I thought hard about what kind of person I had always wanted to be....fun....breezy.....joyous....beautiful....relaxed....creative.....loved and loving.
I took a few deep breaths and I went back upstairs and I was grateful that my friend Joe was coming and I just did what was required of me.
I ate the dinner.
I washed the dinner dishes.
When somebody handed me a glass of my favorite wine I took it gladly.
I put on my warm cape with the fur collar because it was a chilly evening.
I walked out to the fire and I enjoyed everyone's company.
That was all that was required and I got it right.
Another day has passed that I was able to stay up above the fear.
What is there to fear?
I guess I fear my own anger and fear of my mother and the past.
But I'm learning to forget about it.
It's just plain old gone.
My son spoke to me last night at the end of the evening when the neighbors had gone home and Joe had left, Nina and my mother had both gone to bed.
Rob was sitting with us, listening.
My son said, "Mom, it's pretty obvious to me that you have to forget the past."
He said, and Rob agreed, that I'm fighting a battle that's all in my mind.
The actual woman, my mother, eighty-five and frail, has no hold over me whatsoever.
They both said that when she says something disapproving to me or of me, which she does pretty often in the course of a day, I should ignore it.
When I ignore it everything continues smoothly and she drops it.
When I try to defend myself, she gets all riled up and fights back.
I get angry and I disappoint everybody by not being the great person I should be.
I always say something like, "Yeah well, she's just lucky my brother never killed her, and she's just lucky I haven't killed her....yet."
I say stuff like that.
I USED TO say stuff like that.
Honestly, I can't even imagine uttering words like that now.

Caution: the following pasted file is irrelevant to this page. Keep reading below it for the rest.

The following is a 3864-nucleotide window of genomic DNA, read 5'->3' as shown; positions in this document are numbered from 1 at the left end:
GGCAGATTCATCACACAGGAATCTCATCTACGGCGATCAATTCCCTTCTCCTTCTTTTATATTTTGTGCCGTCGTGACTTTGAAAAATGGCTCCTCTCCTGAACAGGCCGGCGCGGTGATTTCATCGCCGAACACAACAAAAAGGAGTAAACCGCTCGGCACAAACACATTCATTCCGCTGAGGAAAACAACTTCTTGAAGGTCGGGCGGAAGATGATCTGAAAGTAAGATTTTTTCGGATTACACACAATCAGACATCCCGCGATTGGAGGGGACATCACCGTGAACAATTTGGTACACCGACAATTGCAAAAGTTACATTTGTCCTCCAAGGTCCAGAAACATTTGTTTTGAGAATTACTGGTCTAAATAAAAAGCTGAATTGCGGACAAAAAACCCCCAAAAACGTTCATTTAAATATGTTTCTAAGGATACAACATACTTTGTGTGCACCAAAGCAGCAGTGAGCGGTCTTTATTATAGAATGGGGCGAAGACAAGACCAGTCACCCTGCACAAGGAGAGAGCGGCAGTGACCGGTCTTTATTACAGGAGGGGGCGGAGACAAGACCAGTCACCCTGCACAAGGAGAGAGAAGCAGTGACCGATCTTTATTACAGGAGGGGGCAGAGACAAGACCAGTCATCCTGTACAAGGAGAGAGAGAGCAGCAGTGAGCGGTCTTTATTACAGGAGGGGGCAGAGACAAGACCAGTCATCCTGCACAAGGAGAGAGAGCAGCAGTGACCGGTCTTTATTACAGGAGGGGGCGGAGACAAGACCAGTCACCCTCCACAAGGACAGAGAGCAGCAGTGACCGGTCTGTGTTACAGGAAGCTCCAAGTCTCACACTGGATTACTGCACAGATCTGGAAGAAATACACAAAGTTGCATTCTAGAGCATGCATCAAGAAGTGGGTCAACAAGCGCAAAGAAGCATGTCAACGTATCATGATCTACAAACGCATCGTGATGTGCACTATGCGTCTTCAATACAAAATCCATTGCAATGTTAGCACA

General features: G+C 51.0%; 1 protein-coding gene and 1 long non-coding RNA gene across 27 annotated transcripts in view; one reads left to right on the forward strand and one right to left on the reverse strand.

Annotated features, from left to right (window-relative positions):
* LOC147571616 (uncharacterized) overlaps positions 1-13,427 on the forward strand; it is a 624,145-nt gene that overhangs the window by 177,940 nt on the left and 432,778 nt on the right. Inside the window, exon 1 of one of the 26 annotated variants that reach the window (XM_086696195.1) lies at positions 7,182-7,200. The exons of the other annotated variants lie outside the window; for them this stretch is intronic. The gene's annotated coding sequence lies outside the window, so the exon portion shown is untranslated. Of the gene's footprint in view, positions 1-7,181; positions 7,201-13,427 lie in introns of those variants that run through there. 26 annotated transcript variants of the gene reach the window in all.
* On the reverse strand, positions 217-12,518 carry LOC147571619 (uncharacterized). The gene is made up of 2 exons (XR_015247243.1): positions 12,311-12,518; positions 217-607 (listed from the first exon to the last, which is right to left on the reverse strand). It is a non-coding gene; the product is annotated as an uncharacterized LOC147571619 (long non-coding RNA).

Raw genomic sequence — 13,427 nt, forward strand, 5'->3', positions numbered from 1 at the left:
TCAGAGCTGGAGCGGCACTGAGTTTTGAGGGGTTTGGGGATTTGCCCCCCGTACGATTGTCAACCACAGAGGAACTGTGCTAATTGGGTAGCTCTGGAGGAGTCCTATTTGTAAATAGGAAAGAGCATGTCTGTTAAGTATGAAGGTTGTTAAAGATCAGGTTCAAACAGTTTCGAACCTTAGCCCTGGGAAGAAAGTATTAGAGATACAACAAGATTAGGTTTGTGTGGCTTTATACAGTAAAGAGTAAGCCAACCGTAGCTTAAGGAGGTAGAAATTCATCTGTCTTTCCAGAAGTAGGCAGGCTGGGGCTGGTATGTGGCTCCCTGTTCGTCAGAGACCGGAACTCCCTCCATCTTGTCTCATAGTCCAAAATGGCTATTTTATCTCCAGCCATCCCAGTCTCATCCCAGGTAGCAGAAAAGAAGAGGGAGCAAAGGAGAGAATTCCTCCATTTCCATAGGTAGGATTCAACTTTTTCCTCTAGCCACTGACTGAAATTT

So I must be changing.
It's not funny.
Cynical humor is not as helpful as I used to think.
It was a coping mechanism for my brother and for me, but look where it got my brother.
He had a great sense of humor and he always made me laugh, but it was always at the expense of our parents and it always distanced us further from them, made us hate them more.
I don't want that.
The punchline of this story is that at one point in the fireside evening the neighbors and my friend Joe all commended us for having my mother with us.
My friend Joe actually commended me personally for having her come to visit, commenting that he knows it wouldn't be an easy thing for me.
I could feel myself glow inside.
I felt so good about what I've been doing.
I feel now that my mother can stay as long as she wants, and come back as often as she wants.
My happy soul is untouchable.
My happy soul thrives.
Mental illness, disapproval, cluttered spaces, chaos of five in one house, these things do not define my happy soul.
Around me there is peace, kindness, order.
I am peace and kindness and order and beauty.
This is me.
This is Courtney.
I create from self-expression.
I create from joy.